Built in 1895, Emir Faisal Arlsan Museum is perched on a hillside near the entrance of Aley, offering an intriguing insight into Lebanon’s struggle for independence, and the socio-political history of the Arslan family.
This historic and now magnificently restored mansion, nestled amongst the pines in the village of Aytat, was built in the 17th century. It is the fulfillment of a dream of the eminent writer, scholar, intellectual and artist, Dr Sami Makarem.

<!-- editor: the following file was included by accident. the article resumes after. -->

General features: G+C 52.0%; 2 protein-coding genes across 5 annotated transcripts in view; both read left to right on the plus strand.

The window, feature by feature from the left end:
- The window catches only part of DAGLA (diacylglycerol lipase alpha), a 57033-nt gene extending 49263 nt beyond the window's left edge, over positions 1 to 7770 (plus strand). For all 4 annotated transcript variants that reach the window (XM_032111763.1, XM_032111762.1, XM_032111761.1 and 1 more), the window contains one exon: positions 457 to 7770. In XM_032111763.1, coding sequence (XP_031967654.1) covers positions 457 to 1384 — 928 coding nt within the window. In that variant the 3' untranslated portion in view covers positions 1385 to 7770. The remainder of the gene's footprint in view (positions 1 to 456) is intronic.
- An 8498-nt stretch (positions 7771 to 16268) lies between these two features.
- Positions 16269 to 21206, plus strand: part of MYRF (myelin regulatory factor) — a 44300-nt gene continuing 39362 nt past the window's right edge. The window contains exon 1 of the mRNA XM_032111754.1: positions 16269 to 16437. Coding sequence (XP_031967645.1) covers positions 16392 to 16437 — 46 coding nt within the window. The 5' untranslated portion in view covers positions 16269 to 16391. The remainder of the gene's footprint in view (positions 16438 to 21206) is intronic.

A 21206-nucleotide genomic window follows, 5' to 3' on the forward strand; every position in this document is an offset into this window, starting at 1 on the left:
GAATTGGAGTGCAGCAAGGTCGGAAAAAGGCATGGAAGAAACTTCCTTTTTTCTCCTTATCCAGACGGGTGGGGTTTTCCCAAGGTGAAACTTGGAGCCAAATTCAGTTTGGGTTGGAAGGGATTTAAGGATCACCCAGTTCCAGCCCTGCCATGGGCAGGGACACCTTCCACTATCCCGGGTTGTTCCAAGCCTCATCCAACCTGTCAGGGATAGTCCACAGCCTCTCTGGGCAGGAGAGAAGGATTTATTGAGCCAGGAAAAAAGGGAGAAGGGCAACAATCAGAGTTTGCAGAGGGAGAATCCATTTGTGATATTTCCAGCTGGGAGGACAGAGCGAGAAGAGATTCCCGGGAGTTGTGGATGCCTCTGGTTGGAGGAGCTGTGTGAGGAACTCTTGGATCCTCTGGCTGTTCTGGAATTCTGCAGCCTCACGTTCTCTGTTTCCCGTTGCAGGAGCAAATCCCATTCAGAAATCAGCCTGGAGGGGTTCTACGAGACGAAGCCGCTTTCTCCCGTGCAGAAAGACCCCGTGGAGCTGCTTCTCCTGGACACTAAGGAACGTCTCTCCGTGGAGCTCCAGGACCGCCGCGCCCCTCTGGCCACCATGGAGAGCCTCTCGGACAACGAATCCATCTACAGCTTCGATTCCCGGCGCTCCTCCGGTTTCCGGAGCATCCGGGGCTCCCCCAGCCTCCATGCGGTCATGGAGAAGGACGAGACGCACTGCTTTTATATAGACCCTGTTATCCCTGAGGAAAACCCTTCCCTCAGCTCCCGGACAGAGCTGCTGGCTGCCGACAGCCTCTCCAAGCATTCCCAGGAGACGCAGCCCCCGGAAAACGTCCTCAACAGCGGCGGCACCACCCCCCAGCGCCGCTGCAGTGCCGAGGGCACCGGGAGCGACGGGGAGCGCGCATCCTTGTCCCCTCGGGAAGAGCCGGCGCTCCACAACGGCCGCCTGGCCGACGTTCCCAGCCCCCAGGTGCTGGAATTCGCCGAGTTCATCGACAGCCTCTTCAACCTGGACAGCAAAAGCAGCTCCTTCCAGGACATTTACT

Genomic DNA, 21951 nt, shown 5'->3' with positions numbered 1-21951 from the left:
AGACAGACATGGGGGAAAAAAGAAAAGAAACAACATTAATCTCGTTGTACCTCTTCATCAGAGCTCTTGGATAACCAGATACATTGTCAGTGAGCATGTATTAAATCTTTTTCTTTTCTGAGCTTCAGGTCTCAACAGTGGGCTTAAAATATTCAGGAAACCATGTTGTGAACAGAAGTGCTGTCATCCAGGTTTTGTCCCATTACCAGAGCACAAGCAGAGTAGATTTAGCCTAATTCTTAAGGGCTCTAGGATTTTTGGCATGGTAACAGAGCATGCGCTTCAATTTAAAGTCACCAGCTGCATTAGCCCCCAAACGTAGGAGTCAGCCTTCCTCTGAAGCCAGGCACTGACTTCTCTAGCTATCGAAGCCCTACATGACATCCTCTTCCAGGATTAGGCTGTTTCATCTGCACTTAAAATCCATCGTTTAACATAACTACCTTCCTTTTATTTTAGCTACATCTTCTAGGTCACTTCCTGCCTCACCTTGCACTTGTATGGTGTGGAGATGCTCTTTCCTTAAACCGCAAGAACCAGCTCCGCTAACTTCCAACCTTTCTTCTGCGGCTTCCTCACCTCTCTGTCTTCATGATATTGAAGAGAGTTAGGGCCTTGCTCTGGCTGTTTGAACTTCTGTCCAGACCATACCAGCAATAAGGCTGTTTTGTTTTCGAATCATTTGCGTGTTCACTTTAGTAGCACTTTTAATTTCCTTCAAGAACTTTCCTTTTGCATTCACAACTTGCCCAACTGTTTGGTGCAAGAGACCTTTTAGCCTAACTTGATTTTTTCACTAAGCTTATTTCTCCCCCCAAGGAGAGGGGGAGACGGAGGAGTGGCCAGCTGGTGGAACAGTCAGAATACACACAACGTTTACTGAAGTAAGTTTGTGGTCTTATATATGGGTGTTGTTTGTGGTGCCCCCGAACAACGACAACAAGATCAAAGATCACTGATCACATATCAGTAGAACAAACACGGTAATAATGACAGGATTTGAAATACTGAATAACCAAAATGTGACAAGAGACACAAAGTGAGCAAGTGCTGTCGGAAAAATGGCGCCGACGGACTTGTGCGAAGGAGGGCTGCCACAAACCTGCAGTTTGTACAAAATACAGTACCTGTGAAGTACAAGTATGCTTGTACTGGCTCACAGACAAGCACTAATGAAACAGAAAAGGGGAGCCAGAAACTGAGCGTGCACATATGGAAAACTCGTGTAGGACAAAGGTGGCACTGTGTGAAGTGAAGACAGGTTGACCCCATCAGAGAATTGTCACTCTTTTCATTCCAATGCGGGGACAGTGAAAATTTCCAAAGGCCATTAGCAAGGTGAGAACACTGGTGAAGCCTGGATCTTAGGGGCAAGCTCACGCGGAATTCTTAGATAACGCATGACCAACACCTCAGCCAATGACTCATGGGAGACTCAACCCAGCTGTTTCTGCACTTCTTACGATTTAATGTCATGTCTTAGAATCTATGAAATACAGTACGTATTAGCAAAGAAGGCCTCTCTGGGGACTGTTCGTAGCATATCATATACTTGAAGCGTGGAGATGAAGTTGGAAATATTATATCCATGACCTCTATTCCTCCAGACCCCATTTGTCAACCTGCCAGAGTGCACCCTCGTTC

The splendidly restored Silk Museum in the village of Bsous is Lebanon’s last surviving reminder of a bygone ecological and economic era – a unique insight into the extraordinary acts of nature.
An explosion of images adorns the once drab concrete of Aley’s bridges, walls and walkways – from Arabic calligraphy to cartoon characters, historical figures, whimsical children, Banksy-like stencils and Cubist paintings.
Widely known as Lebanon’s “city of statues”, Aley is home to more than 300 works of open-air sculpture, made by artists from around the globe.